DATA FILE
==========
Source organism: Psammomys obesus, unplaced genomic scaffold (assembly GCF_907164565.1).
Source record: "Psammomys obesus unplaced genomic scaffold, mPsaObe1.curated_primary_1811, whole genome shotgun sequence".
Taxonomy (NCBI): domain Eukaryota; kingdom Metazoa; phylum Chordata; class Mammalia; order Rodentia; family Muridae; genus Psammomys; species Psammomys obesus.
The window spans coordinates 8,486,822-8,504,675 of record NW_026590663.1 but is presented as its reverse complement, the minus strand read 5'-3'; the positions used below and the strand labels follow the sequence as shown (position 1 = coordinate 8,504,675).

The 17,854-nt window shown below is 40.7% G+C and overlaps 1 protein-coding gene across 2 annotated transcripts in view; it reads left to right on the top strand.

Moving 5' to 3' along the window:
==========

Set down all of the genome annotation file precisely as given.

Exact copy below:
Source organism: Psammomys obesus, unplaced genomic scaffold (assembly GCF_907164565.1).
Source record: "Psammomys obesus unplaced genomic scaffold, mPsaObe1.curated_primary_1811, whole genome shotgun sequence".
Taxonomy (NCBI): domain Eukaryota; kingdom Metazoa; phylum Chordata; class Mammalia; order Rodentia; family Muridae; genus Psammomys; species Psammomys obesus.
The window spans coordinates 8,486,822-8,504,675 of record NW_026590663.1 but is presented as its reverse complement, the minus strand read 5'-3'; the positions used below and the strand labels follow the sequence as shown (position 1 = coordinate 8,504,675).

The 17,854-nt window shown below is 40.7% G+C and overlaps 1 protein-coding gene across 2 annotated transcripts in view; it reads left to right on the top strand.

Moving 5' to 3' along the window: